Consumer confidence reached a new high this July, according to figures from the research institute GfK. But there is a catch: the only part of the survey that caused the figures to rise is a greater inclination for consumers to buy bigger-ticket items - while an underlying concern remains over the health of the economy.
There are three key reasons why Germans remain uneasy. First, VAT will rise by 3 per cent in 2007, (which is why consumers are likely to make larger purchases before the end of the year). There is also worry over a proposed health service reform that will mean higher taxes. Furthermore, Germans worry about rising fuel bills.
With so many clouds on the horizon, the honeymoon period of the chancellor, Angela Merkel, and the Grand Coalition of Christian Democrats and Social Democrats is well and truly over. Approval ratings for Merkel have been dwindling, leading most Germans to conclude that they are better off believing in themselves than in the politicians who govern them.
On a more positive note, German exports (according to BASF chemicals, DaimlerChrysler and Siemens electronics) continue to boom. Many companies are reporting impressive profits despite some of the highest labour and tax costs in Europe, personal incomes are growing and unemployment is ebbing slightly. This leaves Germans in an ambivalent mood. "There are now two camps in Germany," Michael Trautmann, the boss of Kempertrautmann, says. "Doomsayers who predict a return to darker days. and the optimists who have faith in the positive signs of economic recovery."
The advertising and PR industries attempted to lift the doubters out of the dumps and kick-start the economy with two initiatives launched last year. The government joined the business community to pool more than EUR20 million into a campaign by Scholz & Friends with the slogan: "Deutschland - Land der Ideen" ("Germany - land of ideas"). The campaign, which is still running in Germany as well as abroad, is essentially a PR push, but includes traditional media advertising. Critics complain that it hasn't attracted the attention it should, and it has taken a new series of posters featuring Claudia Schiffer to get people to take any notice at all.
Another bid to boost German self-esteem, lauded as the country's biggest-ever social marketing initiative, had no trouble getting noticed. The backers of the campaign, 25 blue-chip media companies, provided airtime and space worth EUR30 million. Created by the German hotshops Jung von Matt and Kempertrautmann, it revolved around the slogan "Du bist Deutschland" ("you are Germany"). A number of famous Germans - Beethoven, Einstein, Michael Schumacher and others - were used to evoke a sense of national pride and renewed confidence.
When the first phase of the cam-paign ended in January this year, its creators claimed it had achieved its aim. A survey by GfK showed a campaign awareness rating of 58 per cent - ten million Germans said they were motivated by it. The biggest reaction, however, came from website satires and bloggers who slammed the campaign as, at best, kitschy and, at worst, nationalistic. One blogger unearthed a photo from the 30s that showed Hitler's face next to the uncannily similar slogan: "Denn Du bist Deutschland" ("Because you are Germany"). But Oliver Voss, the creative chief at Jung von Matt, is unfazed. "Something that doesn't divide opinion won't get a reaction," he says.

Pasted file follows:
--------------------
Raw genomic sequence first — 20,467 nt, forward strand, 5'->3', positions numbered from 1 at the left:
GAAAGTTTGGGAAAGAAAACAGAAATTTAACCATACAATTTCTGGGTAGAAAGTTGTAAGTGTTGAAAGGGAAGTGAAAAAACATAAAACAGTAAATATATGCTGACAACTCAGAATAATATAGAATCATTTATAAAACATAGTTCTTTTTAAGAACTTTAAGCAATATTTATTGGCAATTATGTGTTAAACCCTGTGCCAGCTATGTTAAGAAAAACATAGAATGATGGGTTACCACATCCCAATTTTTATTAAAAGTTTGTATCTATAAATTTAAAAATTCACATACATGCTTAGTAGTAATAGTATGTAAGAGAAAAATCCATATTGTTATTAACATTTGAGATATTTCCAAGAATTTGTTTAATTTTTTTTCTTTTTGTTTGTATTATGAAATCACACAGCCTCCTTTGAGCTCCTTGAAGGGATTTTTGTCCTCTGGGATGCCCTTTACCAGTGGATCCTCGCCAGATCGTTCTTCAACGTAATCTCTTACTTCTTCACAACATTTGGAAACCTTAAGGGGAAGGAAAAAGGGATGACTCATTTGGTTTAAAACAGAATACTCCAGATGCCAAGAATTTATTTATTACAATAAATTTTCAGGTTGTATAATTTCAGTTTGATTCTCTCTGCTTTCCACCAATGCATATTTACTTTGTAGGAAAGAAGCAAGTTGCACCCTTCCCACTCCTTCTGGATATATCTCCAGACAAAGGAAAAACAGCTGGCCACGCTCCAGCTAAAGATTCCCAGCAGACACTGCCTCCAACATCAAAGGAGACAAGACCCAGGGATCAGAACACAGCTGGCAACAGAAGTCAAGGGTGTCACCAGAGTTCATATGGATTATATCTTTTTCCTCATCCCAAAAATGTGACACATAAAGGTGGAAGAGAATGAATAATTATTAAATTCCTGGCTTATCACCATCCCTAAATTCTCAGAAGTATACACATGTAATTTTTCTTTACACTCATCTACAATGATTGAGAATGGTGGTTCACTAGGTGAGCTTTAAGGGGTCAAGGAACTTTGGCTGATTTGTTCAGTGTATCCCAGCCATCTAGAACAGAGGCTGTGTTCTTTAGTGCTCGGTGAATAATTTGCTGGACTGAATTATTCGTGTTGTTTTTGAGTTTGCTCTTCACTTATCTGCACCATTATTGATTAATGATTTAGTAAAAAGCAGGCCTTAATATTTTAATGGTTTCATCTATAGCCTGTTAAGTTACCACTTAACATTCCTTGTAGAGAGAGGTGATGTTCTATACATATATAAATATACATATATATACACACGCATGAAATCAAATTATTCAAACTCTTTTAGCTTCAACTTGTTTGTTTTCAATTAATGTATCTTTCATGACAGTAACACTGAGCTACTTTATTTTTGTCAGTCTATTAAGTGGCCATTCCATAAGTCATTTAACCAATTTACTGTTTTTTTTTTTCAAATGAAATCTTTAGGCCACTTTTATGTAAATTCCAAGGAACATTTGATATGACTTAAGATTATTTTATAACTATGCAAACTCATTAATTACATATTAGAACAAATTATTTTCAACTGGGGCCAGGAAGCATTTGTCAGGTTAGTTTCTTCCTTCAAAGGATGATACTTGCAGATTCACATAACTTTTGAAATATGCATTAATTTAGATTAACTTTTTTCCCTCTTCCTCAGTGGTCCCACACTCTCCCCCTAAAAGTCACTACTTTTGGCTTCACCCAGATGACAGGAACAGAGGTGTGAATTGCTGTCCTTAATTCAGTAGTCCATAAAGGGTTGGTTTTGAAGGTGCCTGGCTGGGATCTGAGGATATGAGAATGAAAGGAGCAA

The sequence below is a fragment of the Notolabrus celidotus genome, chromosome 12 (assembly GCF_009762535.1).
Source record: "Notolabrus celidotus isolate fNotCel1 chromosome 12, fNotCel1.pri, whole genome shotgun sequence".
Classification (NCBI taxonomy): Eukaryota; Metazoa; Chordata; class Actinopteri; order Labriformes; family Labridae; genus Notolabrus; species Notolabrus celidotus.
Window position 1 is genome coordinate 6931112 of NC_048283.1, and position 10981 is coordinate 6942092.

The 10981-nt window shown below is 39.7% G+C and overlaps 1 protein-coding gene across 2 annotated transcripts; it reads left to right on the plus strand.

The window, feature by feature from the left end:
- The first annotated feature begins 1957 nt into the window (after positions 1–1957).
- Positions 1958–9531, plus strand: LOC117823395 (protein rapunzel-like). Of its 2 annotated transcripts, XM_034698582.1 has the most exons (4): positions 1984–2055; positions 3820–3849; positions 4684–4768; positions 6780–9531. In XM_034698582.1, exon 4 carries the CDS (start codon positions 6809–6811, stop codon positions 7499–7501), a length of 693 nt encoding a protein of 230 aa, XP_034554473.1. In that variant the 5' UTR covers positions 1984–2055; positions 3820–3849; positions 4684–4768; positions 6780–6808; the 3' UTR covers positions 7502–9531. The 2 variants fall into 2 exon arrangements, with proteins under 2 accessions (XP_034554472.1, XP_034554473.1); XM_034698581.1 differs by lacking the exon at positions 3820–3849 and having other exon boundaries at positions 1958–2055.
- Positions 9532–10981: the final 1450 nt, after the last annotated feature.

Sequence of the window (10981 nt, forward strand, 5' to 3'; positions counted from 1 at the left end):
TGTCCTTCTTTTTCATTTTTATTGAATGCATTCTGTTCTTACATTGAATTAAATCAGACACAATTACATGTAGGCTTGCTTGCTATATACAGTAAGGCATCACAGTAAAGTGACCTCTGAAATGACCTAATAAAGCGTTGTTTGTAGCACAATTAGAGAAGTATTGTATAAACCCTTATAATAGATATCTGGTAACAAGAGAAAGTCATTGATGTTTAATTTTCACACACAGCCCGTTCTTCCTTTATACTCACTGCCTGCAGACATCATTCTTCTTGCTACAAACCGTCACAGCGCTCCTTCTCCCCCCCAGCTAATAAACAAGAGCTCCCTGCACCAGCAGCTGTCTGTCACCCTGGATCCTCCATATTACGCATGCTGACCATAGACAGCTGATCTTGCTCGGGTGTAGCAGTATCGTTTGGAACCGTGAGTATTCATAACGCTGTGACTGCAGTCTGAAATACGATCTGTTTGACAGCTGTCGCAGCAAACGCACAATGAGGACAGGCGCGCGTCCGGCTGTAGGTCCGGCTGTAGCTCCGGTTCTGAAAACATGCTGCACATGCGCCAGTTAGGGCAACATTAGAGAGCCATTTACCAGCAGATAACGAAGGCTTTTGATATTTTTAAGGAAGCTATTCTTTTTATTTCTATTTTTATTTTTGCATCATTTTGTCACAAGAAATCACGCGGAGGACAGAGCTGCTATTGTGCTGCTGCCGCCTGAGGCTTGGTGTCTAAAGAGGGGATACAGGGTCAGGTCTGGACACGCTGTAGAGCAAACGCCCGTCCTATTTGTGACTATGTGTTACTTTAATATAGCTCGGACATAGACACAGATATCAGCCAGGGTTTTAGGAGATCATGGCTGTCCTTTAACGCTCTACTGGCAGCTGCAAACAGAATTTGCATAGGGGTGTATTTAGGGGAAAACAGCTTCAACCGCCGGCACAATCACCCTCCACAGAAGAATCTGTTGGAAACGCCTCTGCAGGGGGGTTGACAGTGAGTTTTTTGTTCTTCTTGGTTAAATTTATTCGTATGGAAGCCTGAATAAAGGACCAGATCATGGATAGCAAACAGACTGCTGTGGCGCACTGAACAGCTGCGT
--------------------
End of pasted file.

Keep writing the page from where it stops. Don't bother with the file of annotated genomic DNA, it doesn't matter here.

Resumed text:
Consumers aside, adland has reason for good cheer, at least until the end of the year. ZAW, Germany's equivalent of the UK's Advertising Association, forecasts a 2 per cent hike in net ad revenue for 2006, breaking the EUR30 billion barrier. (Although it's not quite as optimistic about 2007.) GWA, the German association of ad agencies, expects industry growth of around 3 per cent this year. And the readiness of consumers to spend more is good news, too. Schindler believes Germany's miser mentality is a thing of the past. "People are now more willing to pay more for branded goods," he says, hinting that the days of obsessive bargain-hunting in shops such as Lidl and Aldi may soon be over. In a survey by the branded goods trade body Markenverband, 71 per cent of its members expect rising sales and 50 per cent plan to invest more in marketing.
Of course, there is no certainty that this growth is sustainable. But more confidence and optimism are beginning to show in the tone of advertising across a range of product categories. The focus is now more on value and image. Retail chains are suddenly emphasising quality and service - as seen in Edeka's image campaign "Wir lieben Lebensmittel" ("we love food") by Grabarz & Partner in Hamburg. Then there is an optimistic new campaign for Deutsche Telekom by Kolle Rebbe, "Hallo Zukunft!" ("Hello future!"): evidence that World Cup cheer is still around.